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Robert Draper, author of 'Weapons of Mass Delusion,' examines the GOP's future


Numerous Republican candidates in this year's election rejected the results of the last one. Dozens of judges and thousands of election officials from both parties affirmed Donald Trump's defeat in 2020, but some candidates this year ran on alternative facts. QAnon figures and conspiracy theorists also took prominent roles as part of the Republican coalition.

So what do the election results say about them? New York Times Magazine contributing writer Robert Draper looks at this in his new book, "Weapons Of Mass Delusion: When The Republican Party Lost Its Mind." Mr. Draper, welcome to the program.

ROBERT DRAPER: Thanks for having me on.

INSKEEP: How did some of the election-denying figures that you follow fare last night?

DRAPER: Well, in particular, I've been interested in following the races in Arizona, where a completely Trumpy slate ran for statewide office, all of them endorsed by the former president. And it's very early to be saying this right now, Steve. We just don't know. But it's clear that Trumpism was not the resounding victory that the former president and others of his stripe had hoped for. The one that I'm in particular interested in is Mark Finchem, who's running for secretary of state - has been - in Arizona, has been a very vociferous 2020 election denier, was at the Capitol on January the 6. He is 6 points behind his Democratic opponent right now.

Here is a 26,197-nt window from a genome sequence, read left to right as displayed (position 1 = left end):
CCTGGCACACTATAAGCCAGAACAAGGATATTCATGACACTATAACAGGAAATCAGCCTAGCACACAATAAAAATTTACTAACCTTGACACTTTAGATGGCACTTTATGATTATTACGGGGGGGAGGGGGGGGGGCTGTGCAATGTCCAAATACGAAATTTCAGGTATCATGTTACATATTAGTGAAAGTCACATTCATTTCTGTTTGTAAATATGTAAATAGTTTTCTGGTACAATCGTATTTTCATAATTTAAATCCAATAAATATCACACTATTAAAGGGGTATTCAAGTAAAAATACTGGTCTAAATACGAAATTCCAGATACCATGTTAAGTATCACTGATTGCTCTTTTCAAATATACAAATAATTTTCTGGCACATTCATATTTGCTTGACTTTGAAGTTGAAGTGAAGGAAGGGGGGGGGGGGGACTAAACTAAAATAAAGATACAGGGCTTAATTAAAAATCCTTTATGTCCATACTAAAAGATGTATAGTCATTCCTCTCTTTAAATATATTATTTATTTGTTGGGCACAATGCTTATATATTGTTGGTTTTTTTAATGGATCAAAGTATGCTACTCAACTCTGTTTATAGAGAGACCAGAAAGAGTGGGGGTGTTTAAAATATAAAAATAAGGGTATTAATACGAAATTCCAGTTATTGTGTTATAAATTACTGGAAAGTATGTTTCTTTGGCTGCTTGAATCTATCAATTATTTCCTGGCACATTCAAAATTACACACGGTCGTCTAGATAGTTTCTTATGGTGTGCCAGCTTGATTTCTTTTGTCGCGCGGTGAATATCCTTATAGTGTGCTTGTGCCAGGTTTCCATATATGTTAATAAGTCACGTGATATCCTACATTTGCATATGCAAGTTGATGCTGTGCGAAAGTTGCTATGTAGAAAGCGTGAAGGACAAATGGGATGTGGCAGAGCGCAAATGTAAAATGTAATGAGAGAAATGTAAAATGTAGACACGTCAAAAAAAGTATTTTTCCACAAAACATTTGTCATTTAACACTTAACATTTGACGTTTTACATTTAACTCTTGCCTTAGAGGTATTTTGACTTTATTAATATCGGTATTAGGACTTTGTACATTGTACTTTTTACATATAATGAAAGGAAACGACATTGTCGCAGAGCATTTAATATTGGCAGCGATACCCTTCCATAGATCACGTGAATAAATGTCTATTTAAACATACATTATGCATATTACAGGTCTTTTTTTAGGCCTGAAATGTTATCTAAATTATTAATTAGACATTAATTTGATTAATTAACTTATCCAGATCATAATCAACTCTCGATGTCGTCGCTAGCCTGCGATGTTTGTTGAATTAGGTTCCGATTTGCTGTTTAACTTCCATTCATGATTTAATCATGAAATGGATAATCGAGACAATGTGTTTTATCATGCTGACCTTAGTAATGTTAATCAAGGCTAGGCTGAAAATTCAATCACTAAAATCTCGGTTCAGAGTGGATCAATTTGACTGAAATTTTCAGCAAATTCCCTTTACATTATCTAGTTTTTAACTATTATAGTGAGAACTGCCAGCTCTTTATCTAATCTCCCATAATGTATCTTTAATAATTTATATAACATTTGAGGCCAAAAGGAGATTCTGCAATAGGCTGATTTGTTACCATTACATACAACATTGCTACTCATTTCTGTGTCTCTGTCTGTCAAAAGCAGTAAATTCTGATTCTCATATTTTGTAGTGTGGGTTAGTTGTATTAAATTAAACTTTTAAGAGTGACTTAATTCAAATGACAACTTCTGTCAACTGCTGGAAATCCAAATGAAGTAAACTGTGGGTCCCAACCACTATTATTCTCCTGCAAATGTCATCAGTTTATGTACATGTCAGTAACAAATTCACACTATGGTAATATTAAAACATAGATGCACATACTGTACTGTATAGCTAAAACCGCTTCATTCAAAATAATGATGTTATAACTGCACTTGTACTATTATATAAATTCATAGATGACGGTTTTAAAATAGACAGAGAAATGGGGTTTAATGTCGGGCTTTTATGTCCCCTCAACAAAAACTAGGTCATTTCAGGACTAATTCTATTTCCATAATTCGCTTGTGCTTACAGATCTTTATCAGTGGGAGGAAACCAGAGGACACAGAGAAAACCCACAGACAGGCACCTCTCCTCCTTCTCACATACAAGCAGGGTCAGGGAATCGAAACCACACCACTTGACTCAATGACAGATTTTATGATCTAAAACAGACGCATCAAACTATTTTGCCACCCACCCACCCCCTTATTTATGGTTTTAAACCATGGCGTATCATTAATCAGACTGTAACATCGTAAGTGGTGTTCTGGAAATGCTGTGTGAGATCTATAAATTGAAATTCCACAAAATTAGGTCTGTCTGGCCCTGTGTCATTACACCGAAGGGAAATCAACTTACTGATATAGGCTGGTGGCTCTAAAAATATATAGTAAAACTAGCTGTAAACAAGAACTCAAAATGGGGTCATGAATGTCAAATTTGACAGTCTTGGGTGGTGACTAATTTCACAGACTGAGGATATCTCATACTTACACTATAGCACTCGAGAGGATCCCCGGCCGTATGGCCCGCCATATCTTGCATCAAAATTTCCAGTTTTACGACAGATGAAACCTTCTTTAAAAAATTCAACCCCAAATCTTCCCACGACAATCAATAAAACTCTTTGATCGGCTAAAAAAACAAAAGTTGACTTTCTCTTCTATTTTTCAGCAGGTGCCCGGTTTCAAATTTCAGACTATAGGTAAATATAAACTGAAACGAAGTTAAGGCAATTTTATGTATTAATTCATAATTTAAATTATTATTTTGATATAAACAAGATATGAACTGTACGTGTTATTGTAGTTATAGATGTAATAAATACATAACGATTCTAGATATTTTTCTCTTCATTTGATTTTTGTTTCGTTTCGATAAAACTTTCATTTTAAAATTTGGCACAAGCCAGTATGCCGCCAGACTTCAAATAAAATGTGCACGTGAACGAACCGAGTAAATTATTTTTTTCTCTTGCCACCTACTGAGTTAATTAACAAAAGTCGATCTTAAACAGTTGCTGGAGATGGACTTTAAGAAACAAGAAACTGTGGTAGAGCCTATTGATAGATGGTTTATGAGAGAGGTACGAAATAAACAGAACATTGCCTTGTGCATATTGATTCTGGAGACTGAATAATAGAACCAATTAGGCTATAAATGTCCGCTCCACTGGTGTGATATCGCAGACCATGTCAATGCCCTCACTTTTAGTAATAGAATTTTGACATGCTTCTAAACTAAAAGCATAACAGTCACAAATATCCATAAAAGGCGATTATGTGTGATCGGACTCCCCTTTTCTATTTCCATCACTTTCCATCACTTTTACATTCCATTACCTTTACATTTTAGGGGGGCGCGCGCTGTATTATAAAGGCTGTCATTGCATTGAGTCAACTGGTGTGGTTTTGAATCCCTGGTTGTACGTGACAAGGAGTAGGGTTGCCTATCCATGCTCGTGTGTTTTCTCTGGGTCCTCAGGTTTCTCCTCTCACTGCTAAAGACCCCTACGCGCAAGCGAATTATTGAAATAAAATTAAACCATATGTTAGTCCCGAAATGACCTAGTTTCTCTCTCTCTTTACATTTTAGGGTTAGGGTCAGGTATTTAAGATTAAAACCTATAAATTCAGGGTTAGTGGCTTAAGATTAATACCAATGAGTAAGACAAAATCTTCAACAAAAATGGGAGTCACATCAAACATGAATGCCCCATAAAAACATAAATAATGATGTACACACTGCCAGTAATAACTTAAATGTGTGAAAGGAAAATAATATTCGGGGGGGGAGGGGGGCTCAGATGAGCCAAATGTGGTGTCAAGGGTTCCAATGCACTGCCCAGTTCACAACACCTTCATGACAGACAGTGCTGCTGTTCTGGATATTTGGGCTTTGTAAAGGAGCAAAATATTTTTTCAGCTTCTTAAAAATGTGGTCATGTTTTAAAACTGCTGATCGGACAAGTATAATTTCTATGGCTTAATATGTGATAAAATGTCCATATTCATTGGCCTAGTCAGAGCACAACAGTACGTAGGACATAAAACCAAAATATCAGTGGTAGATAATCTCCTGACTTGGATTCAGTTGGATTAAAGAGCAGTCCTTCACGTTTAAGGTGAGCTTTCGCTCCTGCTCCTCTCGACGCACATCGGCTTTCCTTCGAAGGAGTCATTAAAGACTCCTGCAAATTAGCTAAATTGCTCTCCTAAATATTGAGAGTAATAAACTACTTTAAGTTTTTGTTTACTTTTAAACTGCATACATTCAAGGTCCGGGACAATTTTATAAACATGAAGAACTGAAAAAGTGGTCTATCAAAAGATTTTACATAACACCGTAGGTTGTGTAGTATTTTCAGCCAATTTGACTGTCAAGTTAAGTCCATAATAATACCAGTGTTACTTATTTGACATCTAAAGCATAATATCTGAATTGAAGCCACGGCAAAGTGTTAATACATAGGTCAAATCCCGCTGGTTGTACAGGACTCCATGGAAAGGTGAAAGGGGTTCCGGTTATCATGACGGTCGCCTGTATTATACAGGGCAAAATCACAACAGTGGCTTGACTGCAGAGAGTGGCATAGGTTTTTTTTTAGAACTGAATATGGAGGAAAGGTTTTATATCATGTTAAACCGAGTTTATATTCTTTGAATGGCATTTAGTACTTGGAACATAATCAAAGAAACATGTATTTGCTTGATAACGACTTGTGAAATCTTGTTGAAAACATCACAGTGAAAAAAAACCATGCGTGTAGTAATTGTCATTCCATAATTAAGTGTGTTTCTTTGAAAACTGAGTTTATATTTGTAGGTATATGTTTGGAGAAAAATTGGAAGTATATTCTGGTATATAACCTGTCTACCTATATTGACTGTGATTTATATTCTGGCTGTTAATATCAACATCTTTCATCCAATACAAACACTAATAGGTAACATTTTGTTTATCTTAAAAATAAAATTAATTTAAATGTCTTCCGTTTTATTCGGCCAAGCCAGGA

And so the open question will be, in addition to, obviously, you know, how it all shakes out electorally, is if indeed Finchem loses - it appears he will - will he concede? He's already kind of seeded the possibility of not doing so by talking about the Marxists who are trying to deny him victory, by seeing fraud everywhere where there isn't any. So people like Finchem are still out there who are concerning in terms of just whether they will accept a democratically held result.

INSKEEP: And I'll just repeat again, we're just stating facts here. Dozens of judges appointed by presidents from both parties, thousands of election officials from both parties affirmed the 2020 election results. And yet, 2020 also seems to have been on the ballot in the governor's race there. Kari Lake, who talked about election corruption on the Republican side, was up against Democrat Katie Hobbs, who, if I'm not mistaken, is the existing secretary of state in Arizona and certified the election results in Arizona in 2020. Lake may yet win that, but it's a lot closer than the polling suggested it would be.

DRAPER: Much closer. And Lake, we should say, is a very, very polished candidate insofar as she has been in the media for the last two decades, you know, is very good in front of the camera, while her opponent, who, you're correct, is the sitting secretary of state in Arizona, Katie Hobbs, is far from polished and avoided debating Lake, for example. And so you're right. Right now, that is a razor-thin lead that Hobbs is maintaining. Again, the same concern holds true that if she does win but wins in a small - by a small margin, that Kari Lake may challenge that, may say that the sitting secretary of state should have removed herself from any power during this election or simply that there was fraud.